Advertisement

Hypoxia and Inflammation-Induced Disruptions of the Blood-Brain and Blood-Cerebrospinal Fluid Barriers Assessed Using a Novel T1-Based MRI Method

  • Nabeela Nathoo
  • Hamza Jalal
  • Sirajedin S. Natah
  • Qiong Zhang
  • Ying Wu
  • Jeff F. Dunn
Part of the Acta Neurochirurgica Supplement book series (NEUROCHIRURGICA, volume 121)

Abstract

Subtle blood-brain barrier (BBB) disruption is involved in numerous neurological conditions. This disruption is found diffusely in the brain and requires quantitative methods for assessment. We propose a statistical method to identify individual voxels where the BBB is disrupted using T1-weighted MRI. We used models of severe and focal vs. mild and generalized disruption of the BBB to show proof of principle with the cold injury model, hypoxia, and a model of inflammation using low- and high-dose lipopolysaccharide (LPS) treatment. Using voxel-based analysis, we found that mild hypoxia resulted in diffuse disruption of the BBB, whereas more severe hypoxia and high-dose LPS treatment resulted in prominent leakage, particularly in the periventricular area, suggestive of blood-cerebrospinal fluid (CSF) barrier disruption. Our data suggest that the periventricular area may be compromised first in conditions of inflammation and hypoxia. Voxel-based analysis could be used in future studies assessing subtle blood-CSF or BBB disruption.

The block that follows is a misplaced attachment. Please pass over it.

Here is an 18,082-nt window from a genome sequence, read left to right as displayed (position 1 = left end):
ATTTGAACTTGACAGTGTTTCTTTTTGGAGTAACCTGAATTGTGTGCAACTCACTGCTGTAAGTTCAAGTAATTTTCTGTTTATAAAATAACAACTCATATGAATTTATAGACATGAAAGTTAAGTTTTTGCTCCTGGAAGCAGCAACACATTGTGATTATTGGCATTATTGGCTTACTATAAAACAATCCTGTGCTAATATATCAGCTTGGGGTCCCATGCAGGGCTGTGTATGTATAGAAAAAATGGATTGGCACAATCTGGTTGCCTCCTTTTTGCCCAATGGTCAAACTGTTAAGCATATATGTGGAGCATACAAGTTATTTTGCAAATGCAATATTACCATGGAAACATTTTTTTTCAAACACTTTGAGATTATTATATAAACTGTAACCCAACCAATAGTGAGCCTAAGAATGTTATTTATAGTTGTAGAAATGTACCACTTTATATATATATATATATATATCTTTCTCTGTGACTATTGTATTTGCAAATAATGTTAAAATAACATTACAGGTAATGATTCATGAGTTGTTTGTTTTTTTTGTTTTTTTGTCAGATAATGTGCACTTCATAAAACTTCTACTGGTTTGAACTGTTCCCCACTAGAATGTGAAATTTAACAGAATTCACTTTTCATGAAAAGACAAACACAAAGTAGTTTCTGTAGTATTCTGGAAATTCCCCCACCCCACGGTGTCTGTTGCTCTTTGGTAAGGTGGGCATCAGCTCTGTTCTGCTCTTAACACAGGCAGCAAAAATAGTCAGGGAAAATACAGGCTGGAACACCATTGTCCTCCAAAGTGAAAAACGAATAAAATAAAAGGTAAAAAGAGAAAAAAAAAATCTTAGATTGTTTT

Keywords

Blood-brain barrier Blood-cerebrospinal fluid barrier Hypoxia Inflammation Lipopolysaccharide MRI Periventricular Sodium fluorescein 

Notes

Acknowledgments

This work was supported by Alberta-Innovates Health Solutions and the National Science and Engineering Research Council Canada.

Conflict of Interest

None.

References

  1. 1.
    Chen B et al (2009) Severe blood-brain barrier disruption and surrounding tissue injury. Stroke 40(12):e666–e674PubMedCentralCrossRefPubMedGoogle Scholar
  2. 2.